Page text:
The only direct evidence of what occurred preceding the fire was by the drillers who were in charge of and operating the well, and their undisputed evidence is that nothing unusual occurred preceding the fire which interfered with their operation of the well, and save for the fire alone they could have continued to operate the well. Buskirk was on the monkey board holding the tubing which they were readying to place into the hole. He testified that they started going into the hole with the tool; that oil came out of the hole; and that it had done so for about the five or six preceding stands of pipe which had been put in the hole; and that oil was coming out most of the time while he was holding on to the tubing. He testified that nothing unusual occurred during the operations preceding the fire and that he left when the fire started. Goodrich, the driller, was asked what unusual occurrences he had observed on that occasion. He answered, "Well, the only thing unusual that I seen was the fire." He was asked, "Q. Now, between the time you started to put that last stand, couple it onto the tube, and the time of the fire, did anything happen which had not happened in the previous five or six times? A. No. Not particularly, no.
"Q. Then except for the fire, nothing had occurred different than had, than you had been doing before? A. That's right." From this evidence it appears that no noticeable incident occurred preceding the fire. In fact, nothing had occurred which indicated turbulence or disturbance in the hole. The tools did not come out of the hole. They remained undisturbed in the hole. The casing was not bent or twisted in any way. All the property at the well remained the same as before save for the damage that was done by the fire and, aside from the short time the fire burned, the well and its equipment was in the same condition as before. What caused the fire the court could not say. It found that "The evidence does not permit any finding of the exact agency or cause which ignited the fire." But before the company may escape liability there must be a finding based upon competent evidence not only that there was a blowout but furthermore that it was the proximate cause of the fire. Even if there had been a blowout which caused the eruption of large quantities of gas or hurled the tools out of the hole, the company would be liable if the sole cause of the fire was that a match was lit at the top of the hole. To merely speculate or surmise what may have occurred at the bottom of the hole is not sufficient. There must be sufficient proof of what did actually occur upon which to make a finding. I fail to find any evidence or circumstances sufficient to support a finding that a blowout occurred, as that term is used, and that the fire was the proximate result of a blowout.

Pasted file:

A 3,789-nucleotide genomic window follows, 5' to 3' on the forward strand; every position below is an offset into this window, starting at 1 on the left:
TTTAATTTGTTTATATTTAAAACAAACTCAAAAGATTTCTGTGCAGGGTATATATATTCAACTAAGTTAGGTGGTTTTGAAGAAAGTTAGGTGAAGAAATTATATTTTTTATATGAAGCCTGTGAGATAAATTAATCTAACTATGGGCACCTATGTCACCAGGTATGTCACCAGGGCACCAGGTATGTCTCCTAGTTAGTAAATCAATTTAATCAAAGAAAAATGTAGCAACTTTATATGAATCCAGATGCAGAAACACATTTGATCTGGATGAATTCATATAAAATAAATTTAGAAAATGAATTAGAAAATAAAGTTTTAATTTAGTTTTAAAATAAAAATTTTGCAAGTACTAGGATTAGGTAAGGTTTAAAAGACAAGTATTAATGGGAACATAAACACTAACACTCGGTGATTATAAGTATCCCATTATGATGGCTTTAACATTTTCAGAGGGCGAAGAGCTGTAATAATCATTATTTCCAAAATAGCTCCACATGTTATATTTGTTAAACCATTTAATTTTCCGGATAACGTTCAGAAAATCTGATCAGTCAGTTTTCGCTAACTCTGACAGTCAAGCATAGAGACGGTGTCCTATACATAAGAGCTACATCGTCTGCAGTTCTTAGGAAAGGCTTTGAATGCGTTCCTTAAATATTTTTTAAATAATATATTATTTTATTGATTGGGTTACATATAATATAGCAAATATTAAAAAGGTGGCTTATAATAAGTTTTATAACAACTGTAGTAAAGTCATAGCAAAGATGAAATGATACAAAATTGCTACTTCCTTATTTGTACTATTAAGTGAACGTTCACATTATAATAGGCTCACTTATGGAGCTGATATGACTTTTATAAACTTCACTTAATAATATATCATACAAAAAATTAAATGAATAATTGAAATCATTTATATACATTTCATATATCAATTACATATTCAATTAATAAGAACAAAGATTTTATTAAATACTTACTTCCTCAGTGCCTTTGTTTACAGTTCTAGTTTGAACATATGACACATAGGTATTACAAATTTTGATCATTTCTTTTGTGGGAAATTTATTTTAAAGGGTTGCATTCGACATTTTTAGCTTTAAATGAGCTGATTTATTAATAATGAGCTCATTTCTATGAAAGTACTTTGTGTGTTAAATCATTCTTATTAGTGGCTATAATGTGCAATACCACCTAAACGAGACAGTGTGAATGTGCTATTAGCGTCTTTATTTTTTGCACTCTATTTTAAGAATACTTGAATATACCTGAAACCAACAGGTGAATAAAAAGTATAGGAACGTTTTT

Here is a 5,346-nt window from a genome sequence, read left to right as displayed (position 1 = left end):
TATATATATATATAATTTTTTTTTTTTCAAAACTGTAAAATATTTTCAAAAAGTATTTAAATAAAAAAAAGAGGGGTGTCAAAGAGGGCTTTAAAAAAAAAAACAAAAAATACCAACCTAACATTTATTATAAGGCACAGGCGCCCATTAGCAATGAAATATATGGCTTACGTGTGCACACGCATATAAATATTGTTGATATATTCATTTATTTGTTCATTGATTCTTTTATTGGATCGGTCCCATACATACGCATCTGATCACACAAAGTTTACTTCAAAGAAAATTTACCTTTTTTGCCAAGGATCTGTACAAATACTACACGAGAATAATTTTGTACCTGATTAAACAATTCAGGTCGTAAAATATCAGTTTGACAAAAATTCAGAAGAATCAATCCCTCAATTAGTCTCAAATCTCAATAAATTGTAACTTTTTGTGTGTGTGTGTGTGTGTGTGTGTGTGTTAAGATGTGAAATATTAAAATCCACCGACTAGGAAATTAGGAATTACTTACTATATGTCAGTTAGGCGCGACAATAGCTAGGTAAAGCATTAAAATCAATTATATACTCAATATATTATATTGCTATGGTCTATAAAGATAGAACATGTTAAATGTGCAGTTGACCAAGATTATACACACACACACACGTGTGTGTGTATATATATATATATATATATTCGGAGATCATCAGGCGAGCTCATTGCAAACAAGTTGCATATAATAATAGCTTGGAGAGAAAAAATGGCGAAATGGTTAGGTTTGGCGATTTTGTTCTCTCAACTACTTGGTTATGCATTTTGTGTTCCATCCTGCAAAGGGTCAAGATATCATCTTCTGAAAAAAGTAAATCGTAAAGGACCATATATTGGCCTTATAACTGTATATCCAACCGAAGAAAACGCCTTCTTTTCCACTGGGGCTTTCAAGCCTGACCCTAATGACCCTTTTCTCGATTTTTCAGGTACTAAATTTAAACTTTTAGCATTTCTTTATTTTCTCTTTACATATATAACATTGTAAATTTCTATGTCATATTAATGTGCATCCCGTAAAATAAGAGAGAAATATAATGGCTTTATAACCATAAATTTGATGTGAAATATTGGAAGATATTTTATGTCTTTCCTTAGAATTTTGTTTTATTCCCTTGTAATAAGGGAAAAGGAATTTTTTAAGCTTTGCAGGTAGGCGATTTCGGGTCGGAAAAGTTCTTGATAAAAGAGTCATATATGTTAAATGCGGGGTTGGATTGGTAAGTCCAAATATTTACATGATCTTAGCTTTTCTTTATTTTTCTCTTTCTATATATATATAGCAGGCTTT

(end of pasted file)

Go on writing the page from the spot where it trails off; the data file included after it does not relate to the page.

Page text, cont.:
For these reasons, I must respectfully dissent from the conclusions of my Associates.